Home » Library » Parenting » Moving with Kids

Moving with Kids

It’s been decided. Yours will be among the 1 in 5 American families to move this year.

It’s easy to get caught up in the ton of details. It’s inviting to skip right over whatever feelings of anxiety and loss you may be experiencing. Whether excited or saddened, you might just as soon go into an altered state until the chaos of moving is over.

But if you have children, none of those ways of coping is an option. Children require whatever stability we can give them. Children require play-by-play explanations and day-by-day reassurance. Children, being children, need us to be grownups, especially when a big change is going on.

So how can adults make a move easier on the kids? By being actively involved and by involving them.

Saying Goodbye

Tell children as soon as you know for sure that you are moving. Kids know when there are secrets. Kids worry when they sense that the adults around them are upset or unsettled. When kept in the dark, what they imagine is going on is usually far worse than the reality of a move. Tell them in age-appropriate language that the family is moving. There are many kids’ books available to give you a hand. Having some time to get used to the idea will make the transition easier.

Feelings are complicated. It’s okay to let kids know if you are sad about moving. It lets them be sad too. It’s okay to talk about the people and places you will all miss. That’s only real. But it’s important that you find ways to cope with whatever negative feelings you may have. Your kids’ stability depends on you. If you can be generally calm, they will take your lead. If you find ways to be excited, they will pick up on those feelings too.

Involve the kids as much as you can. Most towns now have a community web page. Invite the kids to take a look with you. House hunting? Share pictures of possible apartment buildings or houses. Talk about what you are looking for. Once you have decided on a new home, take kids for a visit if it is possible. Bring back pictures if it’s not. And don’t forget to bring back pictures of the daycare center or school your child will be attending. Knowing where they will spend their days is as important to children as it is to you.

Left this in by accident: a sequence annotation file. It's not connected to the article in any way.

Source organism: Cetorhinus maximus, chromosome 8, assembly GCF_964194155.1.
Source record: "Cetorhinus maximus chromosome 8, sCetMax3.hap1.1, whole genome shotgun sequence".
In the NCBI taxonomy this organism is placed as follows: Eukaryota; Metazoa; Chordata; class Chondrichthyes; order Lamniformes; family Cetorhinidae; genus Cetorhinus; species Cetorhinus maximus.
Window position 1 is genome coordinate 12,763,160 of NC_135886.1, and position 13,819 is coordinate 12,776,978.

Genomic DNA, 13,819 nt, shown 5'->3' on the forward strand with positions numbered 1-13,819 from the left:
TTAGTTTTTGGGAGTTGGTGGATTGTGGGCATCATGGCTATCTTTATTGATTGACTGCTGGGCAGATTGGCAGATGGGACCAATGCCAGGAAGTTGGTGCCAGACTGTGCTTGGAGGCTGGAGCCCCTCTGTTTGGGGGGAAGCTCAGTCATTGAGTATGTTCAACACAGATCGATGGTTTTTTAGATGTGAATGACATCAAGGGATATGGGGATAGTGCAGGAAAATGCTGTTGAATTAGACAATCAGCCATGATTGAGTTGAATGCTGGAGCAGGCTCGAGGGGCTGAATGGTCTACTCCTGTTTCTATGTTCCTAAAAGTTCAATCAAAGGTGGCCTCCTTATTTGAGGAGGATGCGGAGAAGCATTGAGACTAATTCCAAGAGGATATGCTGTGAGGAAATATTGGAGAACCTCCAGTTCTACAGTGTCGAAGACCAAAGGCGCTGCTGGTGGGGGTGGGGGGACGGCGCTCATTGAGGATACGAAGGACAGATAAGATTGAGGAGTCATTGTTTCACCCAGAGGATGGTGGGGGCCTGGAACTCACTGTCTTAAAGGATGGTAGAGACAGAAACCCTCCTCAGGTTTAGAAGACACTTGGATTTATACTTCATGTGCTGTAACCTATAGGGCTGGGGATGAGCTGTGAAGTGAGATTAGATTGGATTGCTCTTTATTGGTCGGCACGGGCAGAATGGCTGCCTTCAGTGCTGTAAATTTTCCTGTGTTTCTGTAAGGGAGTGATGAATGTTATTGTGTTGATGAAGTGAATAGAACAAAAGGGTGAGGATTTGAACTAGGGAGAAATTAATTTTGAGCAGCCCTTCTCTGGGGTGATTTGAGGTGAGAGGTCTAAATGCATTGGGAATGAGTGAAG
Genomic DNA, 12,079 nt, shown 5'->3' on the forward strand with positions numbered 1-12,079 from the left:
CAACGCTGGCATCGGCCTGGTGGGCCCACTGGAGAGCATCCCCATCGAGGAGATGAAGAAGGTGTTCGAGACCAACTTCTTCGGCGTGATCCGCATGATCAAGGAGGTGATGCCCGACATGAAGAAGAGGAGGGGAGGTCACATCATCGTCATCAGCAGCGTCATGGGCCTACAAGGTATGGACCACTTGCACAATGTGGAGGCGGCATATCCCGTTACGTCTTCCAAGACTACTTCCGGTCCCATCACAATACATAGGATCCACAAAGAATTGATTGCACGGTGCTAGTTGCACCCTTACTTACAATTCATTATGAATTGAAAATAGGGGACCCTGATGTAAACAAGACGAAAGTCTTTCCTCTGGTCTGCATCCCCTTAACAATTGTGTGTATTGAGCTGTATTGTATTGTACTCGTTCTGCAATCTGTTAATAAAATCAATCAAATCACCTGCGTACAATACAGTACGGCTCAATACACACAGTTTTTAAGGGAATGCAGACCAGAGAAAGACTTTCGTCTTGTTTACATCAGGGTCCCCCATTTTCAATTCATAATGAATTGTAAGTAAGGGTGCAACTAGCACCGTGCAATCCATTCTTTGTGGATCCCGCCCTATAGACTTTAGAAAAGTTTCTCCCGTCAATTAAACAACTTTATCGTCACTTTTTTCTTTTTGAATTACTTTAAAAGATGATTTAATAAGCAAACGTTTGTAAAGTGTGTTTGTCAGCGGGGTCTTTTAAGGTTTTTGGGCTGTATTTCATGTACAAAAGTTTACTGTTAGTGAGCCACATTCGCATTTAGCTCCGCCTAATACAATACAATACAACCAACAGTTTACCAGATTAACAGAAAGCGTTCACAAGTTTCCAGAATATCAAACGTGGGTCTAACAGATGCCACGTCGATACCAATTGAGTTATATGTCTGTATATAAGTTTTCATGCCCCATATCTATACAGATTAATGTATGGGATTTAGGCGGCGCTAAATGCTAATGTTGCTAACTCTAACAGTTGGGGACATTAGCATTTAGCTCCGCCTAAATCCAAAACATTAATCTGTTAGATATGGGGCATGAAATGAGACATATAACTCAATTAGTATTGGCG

It’s tempting to use packing up a house as a time to purge unwanted belongings or replace worn-out items with new things for the new house. It’s fine to do that with your own stuff. But young children often are attached to that broken doll, that shabby blanket, or the child’s bed they have almost outgrown. Especially with children ages 2 to 7, it’s usually better to keep their familiar things and sort them out well after a move. They need the familiar to feel that all is right with the world. A happier kid is more important than a better bed or a new blanket.

Packing with children underfoot can be frustrating. But young children do better if they have some control over at least their favorite things. Spend some time together packing a box of their most treasured items. Make sure that box is available to be opened right away when you get to the new place. Once they understand what packing is about and that their most special possessions won’t be left behind, they will be less upset if you do the rest of the packing while they are at the babysitter’s or at school.

Children as young as 3 to 4 often have playmates who are important to them. Think about how to help your children say goodbye. Perhaps help them make a picture book of friends’ photos or their own drawings. Older children often appreciate having a notebook for recording phone numbers and email addresses.

Meanwhile, maintain routines as much as you can. Even though you may be surrounded by the mess called packing, dinnertime and bedtime rituals can stay the same. Children thrive on predictable things happening at usual times. You may find that it helps you feel less scattered as well.

Saying Hello

Find ways for the children to claim ownership of their new surroundings. If you’re going to paint their new bedroom, give them some color choices. Let them help you decide how furniture should be placed and which pictures should go where. Let go of control for now. You can always move the chair to where you really want it another day. “Nesting” together will help your kids get comfortable.